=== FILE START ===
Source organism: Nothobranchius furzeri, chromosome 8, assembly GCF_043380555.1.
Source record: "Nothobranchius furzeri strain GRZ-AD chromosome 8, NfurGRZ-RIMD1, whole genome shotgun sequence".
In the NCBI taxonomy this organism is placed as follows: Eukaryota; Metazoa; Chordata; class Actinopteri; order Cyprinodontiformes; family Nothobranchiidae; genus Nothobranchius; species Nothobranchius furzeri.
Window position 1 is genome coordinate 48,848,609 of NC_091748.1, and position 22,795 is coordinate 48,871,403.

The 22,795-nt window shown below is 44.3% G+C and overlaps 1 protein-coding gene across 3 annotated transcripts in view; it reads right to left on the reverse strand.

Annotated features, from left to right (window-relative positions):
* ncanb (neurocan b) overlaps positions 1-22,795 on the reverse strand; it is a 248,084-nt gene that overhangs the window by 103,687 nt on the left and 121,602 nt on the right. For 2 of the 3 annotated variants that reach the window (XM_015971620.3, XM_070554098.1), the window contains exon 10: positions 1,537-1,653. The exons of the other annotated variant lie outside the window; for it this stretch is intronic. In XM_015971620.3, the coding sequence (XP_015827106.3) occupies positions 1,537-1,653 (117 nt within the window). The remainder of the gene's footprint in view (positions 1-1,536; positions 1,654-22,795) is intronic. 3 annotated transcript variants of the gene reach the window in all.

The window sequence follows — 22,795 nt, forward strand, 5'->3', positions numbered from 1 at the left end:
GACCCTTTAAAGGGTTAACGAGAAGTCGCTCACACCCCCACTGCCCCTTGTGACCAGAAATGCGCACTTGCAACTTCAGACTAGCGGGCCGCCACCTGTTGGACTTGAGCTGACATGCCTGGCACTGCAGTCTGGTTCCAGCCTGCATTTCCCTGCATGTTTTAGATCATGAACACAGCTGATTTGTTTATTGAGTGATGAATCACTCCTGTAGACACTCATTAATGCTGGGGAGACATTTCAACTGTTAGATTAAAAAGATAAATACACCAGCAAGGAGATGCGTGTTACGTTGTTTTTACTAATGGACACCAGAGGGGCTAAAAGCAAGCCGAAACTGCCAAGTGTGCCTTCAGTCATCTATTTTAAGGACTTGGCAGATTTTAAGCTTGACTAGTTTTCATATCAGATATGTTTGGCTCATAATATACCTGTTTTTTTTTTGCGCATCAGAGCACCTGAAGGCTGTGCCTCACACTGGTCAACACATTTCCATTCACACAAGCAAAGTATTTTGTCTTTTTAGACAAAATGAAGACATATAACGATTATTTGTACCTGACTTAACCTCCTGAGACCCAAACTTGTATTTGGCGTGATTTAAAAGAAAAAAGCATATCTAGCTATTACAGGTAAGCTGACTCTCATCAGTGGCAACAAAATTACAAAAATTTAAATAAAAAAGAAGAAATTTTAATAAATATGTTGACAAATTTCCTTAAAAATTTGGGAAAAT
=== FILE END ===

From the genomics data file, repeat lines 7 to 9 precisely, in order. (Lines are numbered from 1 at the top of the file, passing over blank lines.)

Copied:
* ncanb (neurocan b) overlaps positions 1-22,795 on the reverse strand; it is a 248,084-nt gene that overhangs the window by 103,687 nt on the left and 121,602 nt on the right. For 2 of the 3 annotated variants that reach the window (XM_015971620.3, XM_070554098.1), the window contains exon 10: positions 1,537-1,653. The exons of the other annotated variant lie outside the window; for it this stretch is intronic. In XM_015971620.3, the coding sequence (XP_015827106.3) occupies positions 1,537-1,653 (117 nt within the window). The remainder of the gene's footprint in view (positions 1-1,536; positions 1,654-22,795) is intronic. 3 annotated transcript variants of the gene reach the window in all.

The window sequence follows — 22,795 nt, forward strand, 5'->3', positions numbered from 1 at the left end:
GACCCTTTAAAGGGTTAACGAGAAGTCGCTCACACCCCCACTGCCCCTTGTGACCAGAAATGCGCACTTGCAACTTCAGACTAGCGGGCCGCCACCTGTTGGACTTGAGCTGACATGCCTGGCACTGCAGTCTGGTTCCAGCCTGCATTTCCCTGCATGTTTTAGATCATGAACACAGCTGATTTGTTTATTGAGTGATGAATCACTCCTGTAGACACTCATTAATGCTGGGGAGACATTTCAACTGTTAGATTAAAAAGATAAATACACCAGCAAGGAGATGCGTGTTACGTTGTTTTTACTAATGGACACCAGAGGGGCTAAAAGCAAGCCGAAACTGCCAAGTGTGCCTTCAGTCATCTATTTTAAGGACTTGGCAGATTTTAAGCTTGACTAGTTTTCATATCAGATATGTTTGGCTCATAATATACCTGTTTTTTTTTTGCGCATCAGAGCACCTGAAGGCTGTGCCTCACACTGGTCAACACATTTCCATTCACACAAGCAAAGTATTTTGTCTTTTTAGACAAAATGAAGACATATAACGATTATTTGTACCTGACTTAACCTCCTGAGACCCAAACTTGTATTTGGCGTGATTTAAAAGAAAAAAGCATATCTAGCTATTACAGGTAAGCTGACTCTCATCAGTGGCAACAAAATTACAAAAATTTAAATAAAAAAGAAGAAATTTTAATAAATATGTTGACAAATTTCCTTAAAAATTTGGGAAAAT